Then when I’m have something ready to push upstream (i.e. tested, documented etc.) I push as a single commit, avoiding clutter in the central repo. Best of both worlds.
Check out Source Control HOWTO from Eric Sink. The last time I went through it, it was focused mostly on centralized VCS, but there are still lots of good things in there.
- Commit early, commit often.
- Keep the commit small. If the commit is large, try to break it down where it makes sense.
- Don’t break the code. Each commit should keep the code in working condition.
- Try to include the intention in the commit message instead of only the “what”.
- Don’t comment out codes. Remove them instead.
- Make use of the branch for experimental or potentially code breaking changes.
- Tag your shipped version.
I generally commit after a new feature has been added, or after a documented bug fix has been completed. Basically, one thing at a time. This makes it easier to rollback changes.
As for the commit message, I’ll list the added functionality for a new feature. For a bug fix, I include the ID of the bug from our bug database.
When working on a small personal project, it probably matters less because you know your code, you remember what you have done, approximately when etc – at least I do.
But for bigger projects with many developers, it is imo important to
- Always specify issue number (can be enforced with any good SCM)
- Keep number of commits down
- Only commit working code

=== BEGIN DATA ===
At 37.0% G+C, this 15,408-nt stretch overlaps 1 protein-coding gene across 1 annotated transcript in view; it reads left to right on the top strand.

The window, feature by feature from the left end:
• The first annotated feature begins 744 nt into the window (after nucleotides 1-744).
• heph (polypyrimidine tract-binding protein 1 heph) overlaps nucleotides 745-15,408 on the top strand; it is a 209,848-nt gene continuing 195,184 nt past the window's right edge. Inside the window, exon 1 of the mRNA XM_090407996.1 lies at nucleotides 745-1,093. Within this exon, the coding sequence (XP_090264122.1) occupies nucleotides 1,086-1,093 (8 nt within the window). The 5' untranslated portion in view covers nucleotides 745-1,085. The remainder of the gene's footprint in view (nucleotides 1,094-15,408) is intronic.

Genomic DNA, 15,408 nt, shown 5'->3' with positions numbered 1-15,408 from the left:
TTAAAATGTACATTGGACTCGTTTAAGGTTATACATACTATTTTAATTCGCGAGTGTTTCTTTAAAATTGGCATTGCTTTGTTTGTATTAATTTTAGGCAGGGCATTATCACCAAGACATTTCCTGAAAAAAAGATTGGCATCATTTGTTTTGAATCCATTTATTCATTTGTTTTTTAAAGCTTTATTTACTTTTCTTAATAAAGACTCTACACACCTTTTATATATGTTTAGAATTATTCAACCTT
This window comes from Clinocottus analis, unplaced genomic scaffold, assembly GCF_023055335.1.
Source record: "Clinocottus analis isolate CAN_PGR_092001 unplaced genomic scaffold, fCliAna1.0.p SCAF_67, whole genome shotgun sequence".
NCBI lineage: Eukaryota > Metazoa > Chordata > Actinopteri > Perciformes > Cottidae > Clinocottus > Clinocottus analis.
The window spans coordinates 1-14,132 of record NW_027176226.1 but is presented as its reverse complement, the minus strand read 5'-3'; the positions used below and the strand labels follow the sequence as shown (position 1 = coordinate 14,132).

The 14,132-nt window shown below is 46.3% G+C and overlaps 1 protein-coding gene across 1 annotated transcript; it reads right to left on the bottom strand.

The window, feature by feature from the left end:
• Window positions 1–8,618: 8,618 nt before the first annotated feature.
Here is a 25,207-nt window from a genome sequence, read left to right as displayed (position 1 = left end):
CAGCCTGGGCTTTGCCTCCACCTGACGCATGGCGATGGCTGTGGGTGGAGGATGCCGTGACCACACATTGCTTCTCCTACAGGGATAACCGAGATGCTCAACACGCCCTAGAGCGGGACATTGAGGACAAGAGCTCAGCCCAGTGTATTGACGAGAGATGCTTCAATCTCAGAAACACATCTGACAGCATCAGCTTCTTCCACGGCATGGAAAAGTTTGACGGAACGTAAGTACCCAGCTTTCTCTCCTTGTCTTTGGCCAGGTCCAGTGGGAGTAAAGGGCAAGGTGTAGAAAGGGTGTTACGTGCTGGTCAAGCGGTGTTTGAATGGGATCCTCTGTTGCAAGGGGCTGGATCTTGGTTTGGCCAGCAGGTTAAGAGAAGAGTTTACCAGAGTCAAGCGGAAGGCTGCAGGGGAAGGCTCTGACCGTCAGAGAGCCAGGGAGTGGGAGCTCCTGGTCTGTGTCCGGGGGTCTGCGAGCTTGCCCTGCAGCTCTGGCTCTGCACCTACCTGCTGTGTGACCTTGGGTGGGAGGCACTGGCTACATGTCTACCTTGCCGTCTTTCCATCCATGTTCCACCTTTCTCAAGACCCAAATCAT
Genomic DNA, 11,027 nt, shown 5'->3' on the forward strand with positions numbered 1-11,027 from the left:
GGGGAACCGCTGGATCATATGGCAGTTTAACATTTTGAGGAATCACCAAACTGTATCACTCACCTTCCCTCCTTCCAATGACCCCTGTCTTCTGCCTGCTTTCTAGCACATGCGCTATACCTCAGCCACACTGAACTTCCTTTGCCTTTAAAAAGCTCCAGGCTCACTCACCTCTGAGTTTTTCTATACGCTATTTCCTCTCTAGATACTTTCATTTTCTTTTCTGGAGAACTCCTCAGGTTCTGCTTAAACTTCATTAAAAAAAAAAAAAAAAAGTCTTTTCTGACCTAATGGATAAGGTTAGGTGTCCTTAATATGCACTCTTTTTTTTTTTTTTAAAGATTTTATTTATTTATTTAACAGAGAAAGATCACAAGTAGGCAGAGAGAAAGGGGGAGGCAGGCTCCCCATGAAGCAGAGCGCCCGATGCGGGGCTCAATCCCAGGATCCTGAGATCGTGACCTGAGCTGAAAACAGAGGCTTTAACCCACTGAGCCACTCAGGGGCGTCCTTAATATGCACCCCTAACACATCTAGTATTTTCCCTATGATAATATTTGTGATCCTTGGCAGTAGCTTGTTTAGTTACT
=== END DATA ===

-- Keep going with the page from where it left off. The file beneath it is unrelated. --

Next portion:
- Only commit code that is better than the code was before
- Commit clean code (i.e. dont leave test code, old commented code etc behind)
- Write not only “fixed issue X” as comment, but stating more info about the bug/changes, for example “fixed issue X, where panel would expand beyond window size”.
When looking through the history of changed files and you are trying to find out when a a particular problem appeared good comments will help you find the right commit much quicker.
By keeping number of commits down, it will also be easier to check changes related to a new feature, revert a “feature” or merge it into another tree.
When you commit a change make sure that the code builds and is basically functional. It’s bad form to commit code which breaks the build. If you are working in a team environment there is nothing worse than checking out the latest code to find that it breaks the application or doesn’t even compile.
As regards to comments, give a rough description as to what the code does and ideally why you have done it. this enables you to figure out what a check in does without having to read the code
For personal projects I tend to make commits as often as practical, which can be a couple of times an hour as this allows me to go back in time to a previous “snapshot” when I realize I have been going down the wrong route.
For multi-user projects it will depend on the rules, you can’t commit something until you have attained those targets. Personally I tend to commit when I can write a comment along the lines of “fixes this ticket” or “implements this functionality”.
As for comments, I put a summary of changes or a ticket or wiki reference. The code and thus the diff should be documented enough to give details.